The plan is said to be revenue neutral for the city, yet allows a meaningful cushion for funding formulas that may be shaky from Washington or Tallahassee in the coming years.

This bill will be considered Tuesday by Public Health & Safety and Rules, then Wednesday by Finance.

Planes, Trains, and Automobiles – Council members delegated to attend Florida League of Cities and Florida Association of Counties meetings may have a budget allocation soon, via 2017-97.

The bill would authorize $16,000 for such travel during the current budget year, with a $20,000 cap going forward.

Currently, council member travel allowances are capped at $3,000 per member, regardless of being a member of such delegations.

Matt Schellenberg, delegated for this travel to both FLC and FAC, contends that Jacksonville doesn’t take advantage of the opportunities these organizations present. A limited travel budget, coupled with not sending as many people as other cities, puts the city at a competitive disadvantage.

Kim Daniels compels fasting in support of religious expression in schools

A priority for Jacksonville Rep. Kim Daniels this term: a bill she’s sponsoring in the Florida House to protect “religious expression in public schools.”

Her House Bill 303, a measure intended to give religious and secular expression equal weight in public schools, has a Senate companion being carried by Ocala Republican Sen. Dennis Baxley.

Senate Bill 436 — the “Florida Student and School Personnel Religious Liberties Act” — would ban school districts “from discriminating against students, parents, & school personnel on basis of religious viewpoints or expression.”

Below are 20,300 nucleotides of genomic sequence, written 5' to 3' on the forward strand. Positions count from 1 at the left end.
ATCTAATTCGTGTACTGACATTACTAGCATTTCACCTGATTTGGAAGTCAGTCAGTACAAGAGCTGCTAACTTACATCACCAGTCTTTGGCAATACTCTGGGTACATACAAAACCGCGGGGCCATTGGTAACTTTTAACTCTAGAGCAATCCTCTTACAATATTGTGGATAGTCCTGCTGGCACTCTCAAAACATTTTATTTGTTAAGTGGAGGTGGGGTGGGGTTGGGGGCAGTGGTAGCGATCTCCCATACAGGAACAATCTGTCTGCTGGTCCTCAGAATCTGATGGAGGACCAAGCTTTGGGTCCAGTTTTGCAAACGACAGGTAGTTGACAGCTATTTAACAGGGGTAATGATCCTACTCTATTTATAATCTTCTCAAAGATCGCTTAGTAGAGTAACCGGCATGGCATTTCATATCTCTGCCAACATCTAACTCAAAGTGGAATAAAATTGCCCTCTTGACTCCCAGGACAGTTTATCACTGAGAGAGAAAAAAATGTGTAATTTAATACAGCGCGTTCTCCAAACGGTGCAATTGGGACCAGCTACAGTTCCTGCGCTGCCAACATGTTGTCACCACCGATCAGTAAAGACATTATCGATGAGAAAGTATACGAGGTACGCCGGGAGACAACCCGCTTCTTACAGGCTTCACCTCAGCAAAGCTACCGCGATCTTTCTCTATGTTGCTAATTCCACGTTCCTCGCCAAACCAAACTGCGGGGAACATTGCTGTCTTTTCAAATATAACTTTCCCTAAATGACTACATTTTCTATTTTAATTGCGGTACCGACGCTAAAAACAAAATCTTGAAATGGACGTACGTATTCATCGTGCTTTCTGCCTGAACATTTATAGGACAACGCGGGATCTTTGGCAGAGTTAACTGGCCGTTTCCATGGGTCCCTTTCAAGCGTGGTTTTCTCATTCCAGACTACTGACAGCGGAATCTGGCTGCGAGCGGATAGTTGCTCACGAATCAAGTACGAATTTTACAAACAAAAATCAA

The bill would also allow for “religious expressions,” such as prayer, at school-sponsored events as part of a “limited public forum.”

The bill would allow religious clothing and jewelry. It would also allow “religious expression” in coursework, and also allow for prayer groups and “religious gatherings” that could be organized at any time a commensurate (and undefined) secular activity is permitted, including during the school day.

Daniels tells us that constituents of hers wanted such a bill, and unlike any other bill she’s carrying this session, she has worked to sell this one.

Last month, Daniels held a rally in Tallahassee in support of the measure.

And this weekend, she’s leading a fast in support.

“Senate Bill 436 – filed by Senator Baxley as the Companion Bill to HB 303 will be heard on Monday in Tallahassee. We are fasting Sunday from 8 am through Tuesday @ 6pm (The 1st day of Session)…let the Lord lead you on the kind of fast if you desire to participate. Our fast is liquid only,” Daniels posted to Facebook Friday.

Baxley’s bill will be heard by the Education Committee.

Thus far, Daniels’ bill is not on any committee agenda yet, though it has been referred to

Cord Byrd, Cyndi Stevenson report February fundraising

February fundraising reports are starting to trickle in already from Northeast Florida Republicans.

The two earliest filers: HD 11 Rep. Cord Byrd, who represents eastern Duval and Nassau counties, and HD 17 Rep. Cyndi Stevenson, of St. Johns County.

Neither looks likely to face a remotely serious challenge in 2018, yet even safe incumbents can, do, and must fundraise.

Byrd raised $5,500 of new money in February, giving him $10,100 on hand – not bad for someone who won in November with 98 percent of the vote.

Gunster, The Fiorentino Group, Southern Gardens Citrus, and Pinch-a-Penny were among the donors.

Stevenson, who was re-elected without the formality of a primary or general election challenge last year, had even a better February, with $8,150 of new money.

Among her contributors: the AIF PAC, Florida Blue, the Florida Chamber, Ronald Book, Bitner and Associates, and Southern Gardens Citrus.

Stevenson had just over $20,000 on hand.